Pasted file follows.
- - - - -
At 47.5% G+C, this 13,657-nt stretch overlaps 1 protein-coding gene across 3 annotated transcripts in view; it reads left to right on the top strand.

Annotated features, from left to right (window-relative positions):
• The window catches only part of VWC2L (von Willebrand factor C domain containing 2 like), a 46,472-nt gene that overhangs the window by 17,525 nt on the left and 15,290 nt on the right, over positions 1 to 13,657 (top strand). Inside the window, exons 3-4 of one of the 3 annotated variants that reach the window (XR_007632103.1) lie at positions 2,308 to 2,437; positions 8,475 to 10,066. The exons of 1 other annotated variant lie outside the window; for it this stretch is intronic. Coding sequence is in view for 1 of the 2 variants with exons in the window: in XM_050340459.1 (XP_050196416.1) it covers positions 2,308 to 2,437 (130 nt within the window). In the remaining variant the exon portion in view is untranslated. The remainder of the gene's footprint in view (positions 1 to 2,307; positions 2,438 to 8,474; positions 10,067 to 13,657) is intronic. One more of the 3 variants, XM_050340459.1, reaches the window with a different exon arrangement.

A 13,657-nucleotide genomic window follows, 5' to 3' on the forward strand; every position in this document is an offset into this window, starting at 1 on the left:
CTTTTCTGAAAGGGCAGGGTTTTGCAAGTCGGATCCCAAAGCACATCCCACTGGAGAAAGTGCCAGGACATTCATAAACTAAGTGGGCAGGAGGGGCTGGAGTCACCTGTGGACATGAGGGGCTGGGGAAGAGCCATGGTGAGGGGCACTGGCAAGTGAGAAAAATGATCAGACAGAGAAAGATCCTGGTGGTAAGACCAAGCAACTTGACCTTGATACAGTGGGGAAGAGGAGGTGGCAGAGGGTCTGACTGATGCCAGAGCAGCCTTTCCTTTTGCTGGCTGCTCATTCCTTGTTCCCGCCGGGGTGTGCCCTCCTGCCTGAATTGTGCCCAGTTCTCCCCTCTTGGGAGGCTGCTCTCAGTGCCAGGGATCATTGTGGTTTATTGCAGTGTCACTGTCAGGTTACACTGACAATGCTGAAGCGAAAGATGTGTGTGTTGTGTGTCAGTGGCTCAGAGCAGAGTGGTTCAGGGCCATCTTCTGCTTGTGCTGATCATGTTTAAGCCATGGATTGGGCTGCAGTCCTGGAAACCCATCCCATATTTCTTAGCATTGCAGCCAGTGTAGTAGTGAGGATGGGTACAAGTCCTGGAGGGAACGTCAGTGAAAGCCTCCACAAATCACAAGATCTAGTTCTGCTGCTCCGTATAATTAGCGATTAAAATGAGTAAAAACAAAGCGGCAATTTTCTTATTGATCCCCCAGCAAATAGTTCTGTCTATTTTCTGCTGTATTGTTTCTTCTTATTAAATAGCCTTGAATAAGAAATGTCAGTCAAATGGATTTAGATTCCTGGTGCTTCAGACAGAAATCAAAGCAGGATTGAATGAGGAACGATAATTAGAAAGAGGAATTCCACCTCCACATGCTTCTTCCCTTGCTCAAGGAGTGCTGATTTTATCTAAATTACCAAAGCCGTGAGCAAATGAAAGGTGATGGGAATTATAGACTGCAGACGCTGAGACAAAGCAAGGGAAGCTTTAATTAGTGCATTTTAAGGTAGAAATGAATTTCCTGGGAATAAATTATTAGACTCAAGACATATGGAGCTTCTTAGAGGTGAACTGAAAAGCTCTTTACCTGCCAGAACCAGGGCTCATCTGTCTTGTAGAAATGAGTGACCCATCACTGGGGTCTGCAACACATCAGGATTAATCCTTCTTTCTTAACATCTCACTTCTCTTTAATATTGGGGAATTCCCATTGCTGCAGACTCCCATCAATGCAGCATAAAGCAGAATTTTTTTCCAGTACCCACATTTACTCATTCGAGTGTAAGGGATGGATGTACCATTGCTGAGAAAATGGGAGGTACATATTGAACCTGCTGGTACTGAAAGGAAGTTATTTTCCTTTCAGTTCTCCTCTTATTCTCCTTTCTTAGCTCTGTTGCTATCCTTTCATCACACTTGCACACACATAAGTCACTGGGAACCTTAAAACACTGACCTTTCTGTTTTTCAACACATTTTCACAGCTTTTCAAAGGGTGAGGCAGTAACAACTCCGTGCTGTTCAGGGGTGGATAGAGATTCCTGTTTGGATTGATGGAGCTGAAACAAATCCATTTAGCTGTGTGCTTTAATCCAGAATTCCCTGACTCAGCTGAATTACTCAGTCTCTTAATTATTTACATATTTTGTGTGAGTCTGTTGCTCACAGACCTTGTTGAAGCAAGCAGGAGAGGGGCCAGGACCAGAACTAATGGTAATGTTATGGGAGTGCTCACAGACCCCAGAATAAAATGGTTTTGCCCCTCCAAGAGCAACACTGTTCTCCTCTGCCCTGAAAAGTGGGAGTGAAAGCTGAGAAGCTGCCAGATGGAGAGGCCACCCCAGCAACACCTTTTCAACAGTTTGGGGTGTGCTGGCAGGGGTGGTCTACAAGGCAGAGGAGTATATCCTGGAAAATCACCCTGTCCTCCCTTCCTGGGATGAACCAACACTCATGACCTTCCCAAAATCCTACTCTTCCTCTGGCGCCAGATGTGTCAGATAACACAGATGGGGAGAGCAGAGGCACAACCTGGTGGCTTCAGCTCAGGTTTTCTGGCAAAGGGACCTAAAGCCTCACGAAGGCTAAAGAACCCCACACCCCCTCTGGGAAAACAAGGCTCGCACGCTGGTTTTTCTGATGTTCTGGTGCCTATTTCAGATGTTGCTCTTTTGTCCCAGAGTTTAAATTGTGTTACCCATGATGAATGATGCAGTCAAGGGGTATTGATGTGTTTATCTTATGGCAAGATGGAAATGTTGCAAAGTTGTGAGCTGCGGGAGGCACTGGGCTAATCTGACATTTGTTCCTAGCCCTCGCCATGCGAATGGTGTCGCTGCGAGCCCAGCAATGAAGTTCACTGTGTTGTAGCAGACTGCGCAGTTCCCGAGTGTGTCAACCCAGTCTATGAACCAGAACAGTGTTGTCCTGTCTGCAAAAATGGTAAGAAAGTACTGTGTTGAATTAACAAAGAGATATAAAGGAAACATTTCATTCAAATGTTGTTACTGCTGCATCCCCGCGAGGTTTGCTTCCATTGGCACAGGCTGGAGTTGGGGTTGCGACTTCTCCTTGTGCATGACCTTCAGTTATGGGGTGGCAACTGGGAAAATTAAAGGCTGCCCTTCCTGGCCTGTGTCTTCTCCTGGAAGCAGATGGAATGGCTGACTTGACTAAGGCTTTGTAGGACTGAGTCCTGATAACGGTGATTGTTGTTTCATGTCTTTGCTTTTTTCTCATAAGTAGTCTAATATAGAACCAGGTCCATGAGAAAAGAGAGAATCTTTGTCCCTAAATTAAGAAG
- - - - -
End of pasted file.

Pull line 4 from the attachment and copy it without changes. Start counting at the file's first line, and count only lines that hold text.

A 13,657-nucleotide genomic window follows, 5' to 3' on the forward strand; every position in this document is an offset into this window, starting at 1 on the left: